Prosperity Watch Issue 27, No. 3: Most North Carolina counties lag statewide working population rate

On the surface, North Carolina’s labor market appears to recovering—the unemployment rate has dropped below 9 percent over the past three months, and employment growth has remained steady over much of the last year. Unfortunately, much of this improvement is concentrated in just a few areas of the state—notably the four major metros of Charlotte, Durham, Raleigh, and Asheville—while much of the rest of North Carolina continues to struggle.

An obvious area of concern on this front involves the wide differences in the opportunity to find work found across many of these counties. Looking at the working population rate of each county (the percentage of all residents over the age of 16 that are employed), it becomes clear that some counties are lagging significantly behind others. A lower working population rate implies that fewer people in the county have jobs, while a higher rate implies more people are employed—providing a clear and accurate picture of labor market conditions at the county level.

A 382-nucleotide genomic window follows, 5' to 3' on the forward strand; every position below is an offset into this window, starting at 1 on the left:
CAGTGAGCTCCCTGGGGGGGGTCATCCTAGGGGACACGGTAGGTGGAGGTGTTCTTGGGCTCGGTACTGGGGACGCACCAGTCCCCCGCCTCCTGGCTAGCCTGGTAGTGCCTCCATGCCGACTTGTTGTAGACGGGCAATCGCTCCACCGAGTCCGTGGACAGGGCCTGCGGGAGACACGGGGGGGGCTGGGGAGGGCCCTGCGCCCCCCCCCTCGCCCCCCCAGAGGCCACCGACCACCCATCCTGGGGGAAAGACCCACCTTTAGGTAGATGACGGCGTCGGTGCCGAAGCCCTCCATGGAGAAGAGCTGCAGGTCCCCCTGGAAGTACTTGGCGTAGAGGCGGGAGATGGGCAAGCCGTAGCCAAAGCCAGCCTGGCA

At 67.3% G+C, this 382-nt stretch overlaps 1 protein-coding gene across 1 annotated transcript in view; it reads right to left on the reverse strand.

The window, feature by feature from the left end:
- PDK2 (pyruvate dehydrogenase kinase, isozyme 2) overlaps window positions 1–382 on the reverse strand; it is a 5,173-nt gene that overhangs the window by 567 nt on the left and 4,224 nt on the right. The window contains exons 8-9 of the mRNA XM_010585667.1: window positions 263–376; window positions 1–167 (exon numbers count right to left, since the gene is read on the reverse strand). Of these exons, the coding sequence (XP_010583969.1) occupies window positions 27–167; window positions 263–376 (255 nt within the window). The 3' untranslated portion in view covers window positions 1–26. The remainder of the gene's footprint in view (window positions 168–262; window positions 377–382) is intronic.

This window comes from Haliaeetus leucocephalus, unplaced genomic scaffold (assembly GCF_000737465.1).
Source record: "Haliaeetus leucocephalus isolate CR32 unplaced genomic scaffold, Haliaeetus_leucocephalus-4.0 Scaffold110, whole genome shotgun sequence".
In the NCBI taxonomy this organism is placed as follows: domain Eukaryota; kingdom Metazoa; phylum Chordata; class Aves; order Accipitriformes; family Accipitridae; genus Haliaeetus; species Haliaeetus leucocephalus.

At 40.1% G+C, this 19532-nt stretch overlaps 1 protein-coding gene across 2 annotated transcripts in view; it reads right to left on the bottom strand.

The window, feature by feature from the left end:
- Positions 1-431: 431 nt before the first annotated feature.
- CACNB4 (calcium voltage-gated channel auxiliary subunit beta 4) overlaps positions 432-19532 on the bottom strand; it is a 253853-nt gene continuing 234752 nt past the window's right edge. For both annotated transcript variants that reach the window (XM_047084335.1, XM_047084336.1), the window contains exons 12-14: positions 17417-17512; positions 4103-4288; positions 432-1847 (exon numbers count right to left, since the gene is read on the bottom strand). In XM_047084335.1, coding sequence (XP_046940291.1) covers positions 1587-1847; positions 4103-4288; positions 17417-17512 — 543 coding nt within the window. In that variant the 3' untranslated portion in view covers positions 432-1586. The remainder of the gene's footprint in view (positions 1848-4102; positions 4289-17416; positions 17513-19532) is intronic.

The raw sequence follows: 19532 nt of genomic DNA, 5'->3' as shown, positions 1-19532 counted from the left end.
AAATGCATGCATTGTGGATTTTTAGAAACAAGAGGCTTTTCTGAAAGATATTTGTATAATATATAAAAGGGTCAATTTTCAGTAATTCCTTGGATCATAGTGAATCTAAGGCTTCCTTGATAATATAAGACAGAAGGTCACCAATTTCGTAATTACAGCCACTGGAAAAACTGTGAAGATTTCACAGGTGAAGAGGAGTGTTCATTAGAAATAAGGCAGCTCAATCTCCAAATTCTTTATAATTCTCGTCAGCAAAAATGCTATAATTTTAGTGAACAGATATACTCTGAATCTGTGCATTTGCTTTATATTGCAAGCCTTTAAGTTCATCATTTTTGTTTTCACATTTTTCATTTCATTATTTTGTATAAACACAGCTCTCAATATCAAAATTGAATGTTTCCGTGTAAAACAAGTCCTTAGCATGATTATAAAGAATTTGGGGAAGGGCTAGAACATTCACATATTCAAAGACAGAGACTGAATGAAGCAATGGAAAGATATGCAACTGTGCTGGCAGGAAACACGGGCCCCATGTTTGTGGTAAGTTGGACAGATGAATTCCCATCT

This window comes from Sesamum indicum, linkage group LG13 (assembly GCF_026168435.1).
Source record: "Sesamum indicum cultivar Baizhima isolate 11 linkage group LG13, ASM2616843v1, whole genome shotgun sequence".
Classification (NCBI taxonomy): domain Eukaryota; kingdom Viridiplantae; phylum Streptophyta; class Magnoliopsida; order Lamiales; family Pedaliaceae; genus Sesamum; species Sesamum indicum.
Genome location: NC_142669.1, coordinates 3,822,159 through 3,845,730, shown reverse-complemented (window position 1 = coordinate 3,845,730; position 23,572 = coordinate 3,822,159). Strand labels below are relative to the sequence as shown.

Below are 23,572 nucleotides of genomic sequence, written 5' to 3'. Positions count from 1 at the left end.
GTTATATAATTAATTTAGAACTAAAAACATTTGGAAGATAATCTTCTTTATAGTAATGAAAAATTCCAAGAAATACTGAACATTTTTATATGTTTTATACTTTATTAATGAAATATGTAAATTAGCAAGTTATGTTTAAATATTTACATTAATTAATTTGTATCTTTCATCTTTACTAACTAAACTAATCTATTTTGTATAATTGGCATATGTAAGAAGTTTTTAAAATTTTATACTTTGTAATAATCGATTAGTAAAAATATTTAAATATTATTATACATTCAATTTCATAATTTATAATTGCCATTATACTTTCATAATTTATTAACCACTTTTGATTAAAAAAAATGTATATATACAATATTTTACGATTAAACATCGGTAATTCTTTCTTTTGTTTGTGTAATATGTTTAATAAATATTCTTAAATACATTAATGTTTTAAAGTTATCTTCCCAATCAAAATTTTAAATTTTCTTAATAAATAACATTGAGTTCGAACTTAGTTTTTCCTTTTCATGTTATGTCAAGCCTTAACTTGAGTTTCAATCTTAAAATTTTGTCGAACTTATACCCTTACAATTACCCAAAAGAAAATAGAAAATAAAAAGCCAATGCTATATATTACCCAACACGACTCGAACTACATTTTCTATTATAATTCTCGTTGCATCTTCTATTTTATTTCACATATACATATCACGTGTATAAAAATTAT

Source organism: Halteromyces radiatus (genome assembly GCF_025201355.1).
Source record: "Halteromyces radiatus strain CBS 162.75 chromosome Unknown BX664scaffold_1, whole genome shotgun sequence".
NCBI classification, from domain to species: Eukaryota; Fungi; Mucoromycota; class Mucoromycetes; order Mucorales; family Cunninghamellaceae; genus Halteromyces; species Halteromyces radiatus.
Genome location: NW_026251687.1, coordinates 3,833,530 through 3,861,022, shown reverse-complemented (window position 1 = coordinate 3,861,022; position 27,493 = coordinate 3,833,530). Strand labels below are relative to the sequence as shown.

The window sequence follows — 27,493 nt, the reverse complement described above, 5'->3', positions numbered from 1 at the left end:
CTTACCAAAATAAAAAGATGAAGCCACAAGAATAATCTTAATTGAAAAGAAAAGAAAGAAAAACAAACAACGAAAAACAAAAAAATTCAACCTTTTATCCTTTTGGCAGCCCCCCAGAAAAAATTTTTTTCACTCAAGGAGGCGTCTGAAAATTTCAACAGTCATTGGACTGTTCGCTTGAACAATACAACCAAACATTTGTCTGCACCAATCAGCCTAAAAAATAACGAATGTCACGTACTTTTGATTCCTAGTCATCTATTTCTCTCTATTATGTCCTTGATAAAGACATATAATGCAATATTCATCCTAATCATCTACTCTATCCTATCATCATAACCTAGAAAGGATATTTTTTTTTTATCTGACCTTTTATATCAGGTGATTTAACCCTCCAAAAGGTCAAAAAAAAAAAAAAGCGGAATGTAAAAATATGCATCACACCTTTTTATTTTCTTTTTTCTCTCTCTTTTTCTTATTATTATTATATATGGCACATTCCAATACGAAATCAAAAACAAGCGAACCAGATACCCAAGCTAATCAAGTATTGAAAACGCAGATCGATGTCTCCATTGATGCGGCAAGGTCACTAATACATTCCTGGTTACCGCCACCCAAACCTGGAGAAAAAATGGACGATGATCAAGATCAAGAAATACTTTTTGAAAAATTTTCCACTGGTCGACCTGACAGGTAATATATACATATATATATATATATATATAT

Although state’s average working population rate is 55.9 percent of all residents over the age of 16, just 30 counties have better than the statewide average, almost all of which are concentrated along major Interstate corridors and in urban areas (see Figure).  Conversely, 70 counties have working population rates below the statewide average, and most of these are concentrated in rural communities, with the deepest levels of distress in Northeastern North Carolina.

Many of these counties have fewer than five workers employed for every ten people in the county—a dangerous symptom that jobs just aren’t available in three quarters of our state’s counties. Given that there are three unemployed people for every available job opening in North Carolina, many of low-employment counties likely have even fewer job openings, and more unemployed workers competing for them.

As a result, ensuring job creation occurs in all communities across the state—especially the most distressed—is a critical challenge facing state lawmakers.

 
 

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